ALBANY — Low-wage workers who serve the disabled in nonprofit organizations funded by the state will get raises of more than 6 percent over the next three years according to a tentative deal announced Tuesday by Gov. Andrew M. Cuomo.

The announcement detailed a broad agreement struck a week ago (http://nwsdy.li/2ns6yc8). In total, the raises for hundreds of workers in community settings and facilities for the disabled will cost $55 million in the $162 billion state budget.

Workers in the high-stress, demanding jobs making less than the current minimum wage of $10.50 an hour will get a 3.25-percent raise under the tentative deal. Next year, those workers would get another 3.25-percent raise. Workers for the disabled making over the current minimum wage will get a total raise of 6.5 percent over the next three years.

The deal is still subject to final legislative approval in the state budget, which is due by midnight Friday night.

The raises were deemed necessary because when Cuomo and the legislature raised the statewide minimum wage last year, nonprofit agencies funded by the state and serving the disabled were faced with layoffs or service cuts to afford the new rate. Some skilled workers were lost to fast-food restaurants and retailers that paid higher wages, mandated by the state’s gradual increase of the minimum wage to $15 an hour.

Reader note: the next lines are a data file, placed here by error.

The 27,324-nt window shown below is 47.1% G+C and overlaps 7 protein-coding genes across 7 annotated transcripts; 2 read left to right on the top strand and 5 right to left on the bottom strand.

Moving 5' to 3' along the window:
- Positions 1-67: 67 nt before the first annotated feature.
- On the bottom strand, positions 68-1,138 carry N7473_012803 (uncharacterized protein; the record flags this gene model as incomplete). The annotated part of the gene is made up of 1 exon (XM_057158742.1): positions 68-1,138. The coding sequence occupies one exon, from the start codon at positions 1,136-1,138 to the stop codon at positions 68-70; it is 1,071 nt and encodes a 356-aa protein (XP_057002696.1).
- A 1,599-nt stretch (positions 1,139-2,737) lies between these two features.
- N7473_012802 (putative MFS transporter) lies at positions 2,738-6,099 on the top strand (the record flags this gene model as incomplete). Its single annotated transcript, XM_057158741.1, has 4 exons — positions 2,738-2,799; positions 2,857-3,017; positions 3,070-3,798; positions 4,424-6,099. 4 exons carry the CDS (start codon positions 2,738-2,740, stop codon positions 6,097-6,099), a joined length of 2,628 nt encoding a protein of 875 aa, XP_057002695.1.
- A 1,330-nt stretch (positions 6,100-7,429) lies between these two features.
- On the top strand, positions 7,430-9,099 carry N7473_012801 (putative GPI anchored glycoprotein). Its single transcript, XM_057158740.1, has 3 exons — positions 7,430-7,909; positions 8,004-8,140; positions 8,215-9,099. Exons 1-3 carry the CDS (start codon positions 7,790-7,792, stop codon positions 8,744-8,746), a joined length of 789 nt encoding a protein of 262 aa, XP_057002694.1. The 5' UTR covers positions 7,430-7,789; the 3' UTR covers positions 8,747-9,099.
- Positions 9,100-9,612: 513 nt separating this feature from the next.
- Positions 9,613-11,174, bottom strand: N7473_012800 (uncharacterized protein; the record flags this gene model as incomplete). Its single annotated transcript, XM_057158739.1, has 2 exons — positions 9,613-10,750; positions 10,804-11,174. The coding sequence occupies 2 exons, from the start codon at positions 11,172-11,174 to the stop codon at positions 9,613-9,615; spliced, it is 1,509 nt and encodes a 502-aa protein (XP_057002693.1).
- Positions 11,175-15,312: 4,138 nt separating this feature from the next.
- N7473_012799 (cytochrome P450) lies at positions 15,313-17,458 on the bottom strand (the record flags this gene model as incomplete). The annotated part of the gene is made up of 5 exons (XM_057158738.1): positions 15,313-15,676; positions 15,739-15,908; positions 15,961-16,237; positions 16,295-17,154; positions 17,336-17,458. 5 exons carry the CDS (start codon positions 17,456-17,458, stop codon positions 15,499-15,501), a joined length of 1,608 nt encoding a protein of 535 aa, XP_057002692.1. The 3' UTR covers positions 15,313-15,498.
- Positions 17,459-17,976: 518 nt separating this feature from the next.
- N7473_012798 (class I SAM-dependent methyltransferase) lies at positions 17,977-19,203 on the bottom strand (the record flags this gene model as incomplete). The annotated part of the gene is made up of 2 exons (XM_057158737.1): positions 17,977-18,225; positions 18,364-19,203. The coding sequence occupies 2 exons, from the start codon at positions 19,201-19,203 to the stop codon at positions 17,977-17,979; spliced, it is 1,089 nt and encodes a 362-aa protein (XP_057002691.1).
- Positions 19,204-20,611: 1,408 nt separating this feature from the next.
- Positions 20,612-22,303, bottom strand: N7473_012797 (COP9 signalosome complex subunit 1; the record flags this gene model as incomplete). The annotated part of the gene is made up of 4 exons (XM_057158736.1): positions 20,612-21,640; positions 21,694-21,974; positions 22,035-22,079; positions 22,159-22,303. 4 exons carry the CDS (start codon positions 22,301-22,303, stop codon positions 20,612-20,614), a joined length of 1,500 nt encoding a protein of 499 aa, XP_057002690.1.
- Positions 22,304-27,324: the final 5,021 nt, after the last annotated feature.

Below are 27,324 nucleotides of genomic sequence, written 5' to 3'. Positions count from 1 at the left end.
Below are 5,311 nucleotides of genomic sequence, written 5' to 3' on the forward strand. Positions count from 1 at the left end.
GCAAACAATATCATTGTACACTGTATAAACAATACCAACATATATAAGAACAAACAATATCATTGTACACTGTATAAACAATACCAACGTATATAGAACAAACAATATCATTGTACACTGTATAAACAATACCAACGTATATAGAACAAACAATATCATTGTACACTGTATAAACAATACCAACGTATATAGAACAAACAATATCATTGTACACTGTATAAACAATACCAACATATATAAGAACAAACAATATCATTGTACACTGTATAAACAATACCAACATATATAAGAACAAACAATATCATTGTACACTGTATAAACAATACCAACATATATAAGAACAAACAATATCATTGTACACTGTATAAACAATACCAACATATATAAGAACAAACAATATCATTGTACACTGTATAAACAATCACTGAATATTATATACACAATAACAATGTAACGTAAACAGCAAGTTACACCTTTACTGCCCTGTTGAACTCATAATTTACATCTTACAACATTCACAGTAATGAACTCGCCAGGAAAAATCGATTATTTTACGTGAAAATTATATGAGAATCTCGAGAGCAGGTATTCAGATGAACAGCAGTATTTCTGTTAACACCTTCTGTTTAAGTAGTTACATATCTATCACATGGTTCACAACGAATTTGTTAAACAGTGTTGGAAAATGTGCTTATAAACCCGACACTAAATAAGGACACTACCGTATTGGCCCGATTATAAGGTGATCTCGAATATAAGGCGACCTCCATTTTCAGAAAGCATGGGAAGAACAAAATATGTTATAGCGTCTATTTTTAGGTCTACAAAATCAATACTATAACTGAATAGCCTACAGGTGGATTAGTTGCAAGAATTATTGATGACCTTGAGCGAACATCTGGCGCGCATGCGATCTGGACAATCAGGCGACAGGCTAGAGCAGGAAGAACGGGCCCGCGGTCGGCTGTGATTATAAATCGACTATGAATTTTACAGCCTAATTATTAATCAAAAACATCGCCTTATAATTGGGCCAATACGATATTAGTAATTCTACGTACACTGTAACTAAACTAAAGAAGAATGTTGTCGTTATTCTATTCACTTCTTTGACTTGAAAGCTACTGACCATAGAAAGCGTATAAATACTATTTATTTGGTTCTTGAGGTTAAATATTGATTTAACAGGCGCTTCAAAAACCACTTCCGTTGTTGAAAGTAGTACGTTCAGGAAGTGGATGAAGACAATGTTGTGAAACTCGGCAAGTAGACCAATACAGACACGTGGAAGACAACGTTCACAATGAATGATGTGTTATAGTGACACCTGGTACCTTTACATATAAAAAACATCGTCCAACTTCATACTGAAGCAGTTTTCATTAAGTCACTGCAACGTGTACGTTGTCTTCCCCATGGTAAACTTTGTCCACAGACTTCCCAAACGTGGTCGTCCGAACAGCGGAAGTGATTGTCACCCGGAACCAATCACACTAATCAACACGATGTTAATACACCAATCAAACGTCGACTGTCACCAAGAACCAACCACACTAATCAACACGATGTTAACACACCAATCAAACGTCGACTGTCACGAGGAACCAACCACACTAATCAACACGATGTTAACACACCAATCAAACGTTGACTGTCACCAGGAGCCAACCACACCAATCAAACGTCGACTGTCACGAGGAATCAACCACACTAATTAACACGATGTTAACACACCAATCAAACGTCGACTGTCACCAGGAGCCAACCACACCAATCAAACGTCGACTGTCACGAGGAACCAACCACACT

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Last year, Cuomo refused to provide these workers funding for raises, but relentless lobbying by the disabled for their workers by former Assemb. Harvey Weisenberg of Long Beach built pressure this year.

“I extend my heartfelt appreciation to Gov. Cuomo, Sen. John Flanagan and Speaker Carl Heastie for putting people ahead of politics,” Weisenberg said in an interview as he was visiting with his son, Ricky, who is disabled. “I am so proud of my former colleagues on both sides of the aisle and Sen. Todd Kaminsky for coming together in our current climate and sending a united message of hope to everyone in the state with disabilities.”

Kaminsky, a Democrat in the Republican-controlled Senate, also credited bipartisanship.

“We are currently in a situation where it pays more to flip burgers than to take care of our most vulnerable citizens, Kaminsky said. “The years of advocacy by Assemblyman Harvey Weisenberg has led to a bipartisan consensus.” Cuomo, Senate Majority Leader Flanagan (R-East Northport) and Heastie (D-Bronx) all spoke in support of the measure at a rally for the workers Tuesday in Albany.

“I won’t sign a budget unless there is the $55 million” for the raises, Cuomo said. “I’ve seen you perform services that are unbelievable.”